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Insulation installer dies when his aluminum ladder makes contact with overhead power line.

New Jersey Department of Health
Morgantown, WV: U.S. Department of Health and Human Services, Public Health Service, Centers for Disease Control, National Institute for Occupational Safety and Health, FACE 90NJ013, 1991 Feb; :1-4
On July 26, 1990, a 28-years-old insulation installer was killed when an aluminum extension ladder which he was holding made contact with an overhead power line, causing him to receive 2,400 volts of electricity. Two experienced insulation installers, both foremen, were raising an aluminum extension ladder in order to start a job. The victim held the ladder while his partner used a rope to extend the ladder. NJDOH FACE personnel concluded that the following guidelines should be followed: 1. Non-conductive ladders and equipment should be used whenever there is any danger of contact with energized power lines. 2. A hazard analysis of each job and each job site should be performed by the employer. 3. The employer must provide safety training which informs employees about potential hazards to which they may be exposed, particularly when working near overhead power lines. 4. In areas where it is available, utilize services of the local power company to cover power lines with insulating sleeves or blankets.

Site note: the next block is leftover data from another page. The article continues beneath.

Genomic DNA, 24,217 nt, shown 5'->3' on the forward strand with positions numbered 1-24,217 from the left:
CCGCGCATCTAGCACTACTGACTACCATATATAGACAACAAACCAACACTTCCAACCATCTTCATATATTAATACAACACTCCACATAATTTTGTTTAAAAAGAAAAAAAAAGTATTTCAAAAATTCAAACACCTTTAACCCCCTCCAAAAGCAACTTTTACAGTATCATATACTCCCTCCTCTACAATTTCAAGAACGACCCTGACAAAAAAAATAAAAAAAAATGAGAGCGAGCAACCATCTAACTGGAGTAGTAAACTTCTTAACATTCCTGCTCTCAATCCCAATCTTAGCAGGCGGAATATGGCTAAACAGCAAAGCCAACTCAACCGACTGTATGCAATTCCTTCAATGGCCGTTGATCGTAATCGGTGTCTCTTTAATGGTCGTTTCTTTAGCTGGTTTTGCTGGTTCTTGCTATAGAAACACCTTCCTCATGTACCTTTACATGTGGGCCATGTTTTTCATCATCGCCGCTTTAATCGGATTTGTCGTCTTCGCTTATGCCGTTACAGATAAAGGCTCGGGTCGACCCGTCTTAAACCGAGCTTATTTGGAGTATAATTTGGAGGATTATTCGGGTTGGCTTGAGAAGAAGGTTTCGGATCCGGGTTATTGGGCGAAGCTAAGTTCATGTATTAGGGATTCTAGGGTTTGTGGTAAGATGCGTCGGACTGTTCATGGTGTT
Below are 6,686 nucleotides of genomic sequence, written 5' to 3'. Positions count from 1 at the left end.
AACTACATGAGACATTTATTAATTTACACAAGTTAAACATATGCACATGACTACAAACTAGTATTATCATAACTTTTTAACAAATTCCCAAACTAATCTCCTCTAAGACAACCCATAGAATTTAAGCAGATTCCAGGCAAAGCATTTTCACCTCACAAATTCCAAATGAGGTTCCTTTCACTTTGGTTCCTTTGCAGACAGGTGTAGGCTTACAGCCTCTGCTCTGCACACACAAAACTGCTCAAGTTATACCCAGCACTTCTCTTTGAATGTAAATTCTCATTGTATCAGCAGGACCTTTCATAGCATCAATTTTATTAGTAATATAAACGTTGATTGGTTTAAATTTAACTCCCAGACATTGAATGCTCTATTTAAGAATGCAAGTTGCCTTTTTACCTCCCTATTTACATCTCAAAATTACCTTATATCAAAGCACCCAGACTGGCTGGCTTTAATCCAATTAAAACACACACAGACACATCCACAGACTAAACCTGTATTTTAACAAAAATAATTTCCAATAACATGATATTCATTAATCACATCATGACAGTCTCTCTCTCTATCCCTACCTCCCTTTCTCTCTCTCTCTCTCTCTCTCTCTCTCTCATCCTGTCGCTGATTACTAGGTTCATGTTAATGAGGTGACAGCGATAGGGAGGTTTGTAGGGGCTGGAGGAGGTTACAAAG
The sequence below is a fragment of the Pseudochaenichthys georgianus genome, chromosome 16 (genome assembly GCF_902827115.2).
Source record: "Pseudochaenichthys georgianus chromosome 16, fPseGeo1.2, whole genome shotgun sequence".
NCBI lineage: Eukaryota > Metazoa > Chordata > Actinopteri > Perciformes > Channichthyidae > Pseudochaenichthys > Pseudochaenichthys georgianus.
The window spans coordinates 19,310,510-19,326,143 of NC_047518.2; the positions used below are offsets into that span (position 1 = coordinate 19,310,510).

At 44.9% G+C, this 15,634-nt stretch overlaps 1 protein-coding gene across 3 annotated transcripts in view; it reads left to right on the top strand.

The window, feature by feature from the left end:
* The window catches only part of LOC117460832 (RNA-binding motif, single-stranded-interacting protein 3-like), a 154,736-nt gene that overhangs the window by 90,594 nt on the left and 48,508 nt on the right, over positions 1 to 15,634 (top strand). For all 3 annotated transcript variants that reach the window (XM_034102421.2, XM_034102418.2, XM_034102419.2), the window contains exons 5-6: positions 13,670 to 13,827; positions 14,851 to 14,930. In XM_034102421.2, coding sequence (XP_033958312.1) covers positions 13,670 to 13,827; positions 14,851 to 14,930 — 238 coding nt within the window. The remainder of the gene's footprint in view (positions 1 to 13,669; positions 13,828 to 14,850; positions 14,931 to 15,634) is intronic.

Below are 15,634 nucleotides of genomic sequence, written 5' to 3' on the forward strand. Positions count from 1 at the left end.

Accident-analysis; Accident-potential; Accident-prevention; Accidents; Injuries; Injury-prevention; Safety-education; Safety-equipment; Safety-practices; Traumatic-injuries; Region-2; Electric-properties; Electrical-conductivity; Electrical-hazards; Electrical-safety; Electrical-systems; Electricity; Electrocutions; Ladders; Work-areas; Work-practices; Workplace-monitoring
Publication Date
Document Type
Field Studies; Fatality Assessment and Control Evaluation
Funding Type
Cooperative Agreement
Fiscal Year
Identifying No.
FACE-90NJ013; Cooperative-Agreement-Number-U60-CCU-207088
SIC Code
Source Name
National Institute for Occupational Safety and Health
Performing Organization
New Jersey Department of Health
Page last reviewed: September 2, 2020
Content source: National Institute for Occupational Safety and Health Education and Information Division